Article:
Key messages

  • Chikungunya virus disease must be notified by medical practitioners and pathology services in writing within 5 days of diagnosis.  
  • Chikungunya is a mosquito-borne alphavirus, and is related to the Ross River, Barmah Forest and Sindbis viruses.
  • Chikungunya virus has not yet been detected in Australia; all presenting cases to date have been infected overseas.
  • The best prevention measure is to avoid mosquito bites, especially during the day, when travelling to at-risk areas.

Notification requirement for chikungunya virus disease

Chikungunya virus infection is a ‘routine’ notifiable condition and must be notified by medical practitioners and pathology services in writing within 5 days of diagnosis. 

This is a Victorian statutory requirement.

Primary school and children’s services centre exclusion for chikungunya virus disease

Exclusion is not applicable.

Infectious agent of chikungunya virus disease

Chikungunya is an alphavirus of the family Togaviridae and is related to Ross River virus, Barmah Forest virus and Sindbis virus.

Identification of chikungunya virus disease

Clinical features

Chikungunya virus infection causes illness characterised by an abrupt onset of fever, headache, rash and severe joint pain in approximately 70 per cent of cases. The acute disease lasts 3–10 days, but convalescence may include prolonged joint swelling and pain lasting weeks or months.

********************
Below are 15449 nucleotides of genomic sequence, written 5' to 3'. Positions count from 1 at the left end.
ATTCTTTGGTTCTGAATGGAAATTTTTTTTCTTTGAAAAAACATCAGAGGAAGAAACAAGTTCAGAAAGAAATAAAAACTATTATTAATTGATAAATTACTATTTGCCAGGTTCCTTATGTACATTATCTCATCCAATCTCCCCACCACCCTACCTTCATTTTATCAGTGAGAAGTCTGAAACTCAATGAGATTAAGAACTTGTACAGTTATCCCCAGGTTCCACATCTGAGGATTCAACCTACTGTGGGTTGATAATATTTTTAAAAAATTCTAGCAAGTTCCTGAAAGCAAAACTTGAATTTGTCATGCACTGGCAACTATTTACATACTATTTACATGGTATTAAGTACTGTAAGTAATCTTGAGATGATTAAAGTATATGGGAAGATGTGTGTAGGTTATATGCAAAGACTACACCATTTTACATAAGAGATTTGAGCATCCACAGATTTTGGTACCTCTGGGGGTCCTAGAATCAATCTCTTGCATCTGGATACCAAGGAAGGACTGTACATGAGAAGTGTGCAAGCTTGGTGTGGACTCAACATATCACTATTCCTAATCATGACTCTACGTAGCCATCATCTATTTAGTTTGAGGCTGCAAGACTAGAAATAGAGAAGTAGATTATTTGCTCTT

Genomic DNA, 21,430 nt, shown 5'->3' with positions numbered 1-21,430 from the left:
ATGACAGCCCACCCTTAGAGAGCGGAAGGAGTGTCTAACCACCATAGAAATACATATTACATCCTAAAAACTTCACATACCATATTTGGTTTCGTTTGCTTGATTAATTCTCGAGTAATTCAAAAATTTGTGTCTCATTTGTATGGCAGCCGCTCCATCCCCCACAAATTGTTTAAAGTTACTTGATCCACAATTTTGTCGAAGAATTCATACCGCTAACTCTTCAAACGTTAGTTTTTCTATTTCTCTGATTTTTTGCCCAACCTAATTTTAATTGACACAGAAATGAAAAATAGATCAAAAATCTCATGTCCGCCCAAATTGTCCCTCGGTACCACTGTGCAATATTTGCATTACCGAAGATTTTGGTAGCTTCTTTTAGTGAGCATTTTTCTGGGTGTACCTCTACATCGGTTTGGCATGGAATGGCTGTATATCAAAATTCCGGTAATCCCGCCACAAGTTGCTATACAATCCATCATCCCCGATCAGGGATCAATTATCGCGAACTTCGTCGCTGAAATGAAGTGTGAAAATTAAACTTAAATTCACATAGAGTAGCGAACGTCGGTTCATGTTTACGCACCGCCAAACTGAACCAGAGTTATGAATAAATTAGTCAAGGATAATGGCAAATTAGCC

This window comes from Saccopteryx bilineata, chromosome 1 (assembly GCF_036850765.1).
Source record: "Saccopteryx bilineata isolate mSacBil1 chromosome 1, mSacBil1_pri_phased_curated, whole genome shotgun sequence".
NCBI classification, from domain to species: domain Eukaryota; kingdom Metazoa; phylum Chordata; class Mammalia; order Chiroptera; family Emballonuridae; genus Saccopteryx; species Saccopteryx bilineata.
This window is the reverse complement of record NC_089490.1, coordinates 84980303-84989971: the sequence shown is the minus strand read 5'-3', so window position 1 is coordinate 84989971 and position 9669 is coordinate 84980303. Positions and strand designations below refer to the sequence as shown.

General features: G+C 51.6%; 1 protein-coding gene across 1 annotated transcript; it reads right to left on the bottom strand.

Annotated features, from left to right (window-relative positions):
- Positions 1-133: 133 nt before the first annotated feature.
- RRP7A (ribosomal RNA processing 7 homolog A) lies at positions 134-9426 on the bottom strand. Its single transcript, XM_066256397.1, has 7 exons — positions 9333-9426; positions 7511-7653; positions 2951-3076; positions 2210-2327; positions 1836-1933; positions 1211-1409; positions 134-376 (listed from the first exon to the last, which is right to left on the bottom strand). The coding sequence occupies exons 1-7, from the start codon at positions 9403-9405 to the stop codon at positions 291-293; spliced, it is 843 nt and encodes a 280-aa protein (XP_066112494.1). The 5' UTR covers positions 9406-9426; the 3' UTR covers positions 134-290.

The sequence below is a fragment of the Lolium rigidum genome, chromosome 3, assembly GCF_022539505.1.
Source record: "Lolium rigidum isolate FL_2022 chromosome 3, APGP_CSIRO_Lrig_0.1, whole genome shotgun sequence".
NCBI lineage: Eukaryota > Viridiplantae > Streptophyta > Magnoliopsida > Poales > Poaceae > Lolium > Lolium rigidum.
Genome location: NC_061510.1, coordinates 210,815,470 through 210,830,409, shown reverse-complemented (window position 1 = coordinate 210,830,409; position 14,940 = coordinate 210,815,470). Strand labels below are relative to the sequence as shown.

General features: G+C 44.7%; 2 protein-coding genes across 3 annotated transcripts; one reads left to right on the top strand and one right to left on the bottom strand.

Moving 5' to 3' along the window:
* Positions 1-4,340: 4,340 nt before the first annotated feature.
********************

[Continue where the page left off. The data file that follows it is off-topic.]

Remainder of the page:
Diagnosis

Diagnosis may be determined with the following tests:

  • isolation of chikungunya virus
  • detection of chikungunya virus by nucleic acid testing
  • seroconversion or a significant rise in antibody level or a fourfold or greater rise in titre to chikungunya virus, in the absence of a corresponding change in antibody levels to Ross River virus and Barmah Forest virus
  • detection of chikungunya virus–specific IgM, in the absence of IgM to Ross River virus and Barmah Forest virus.

Early diagnosis (within 5 days of illness onset) can be readily done through polymerase chain reaction (PCR) testing, and later (5 days or more after illness onset) through IgM detection.

Incubation period of chikungunya virus

Onset of illness usually occurs between 4 and 8 days after the bite of an infected mosquito, but can range from 2 to 12 days. Asymptomatic infections can occur, but the incidence of this is unknown.

Public health significance and occurrence of chikungunya virus disease

The disease occurs in Africa, the Arabian Peninsula, South and South-East Asia. Human infections in Africa have been at relatively low levels for a number of years, but in 1999–2000 a large outbreak occurred in the Democratic Republic of the Congo, and in 2007 there was an outbreak in Gabon. In recent decades, mosquito vectors of chikungunya have spread to Europe and the Americas. Disease transmission was reported for the first time in Europe in 2007, in a localised outbreak in north-eastern Italy, and in the Americas (St Martin and Martinique in the Caribbean) in 2013. Chikungunya has also been spreading eastwards through Indonesia since 2002 and was detected in Papua New Guinea in 2012.

No locally acquired cases have been reported in Australia, and there is no evidence confirming incursions of chikungunya into Australia. However, a few visitors and returning residents entering Australia have been diagnosed with the disease. There is the potential for significant socioeconomic impact should it become established in Australia.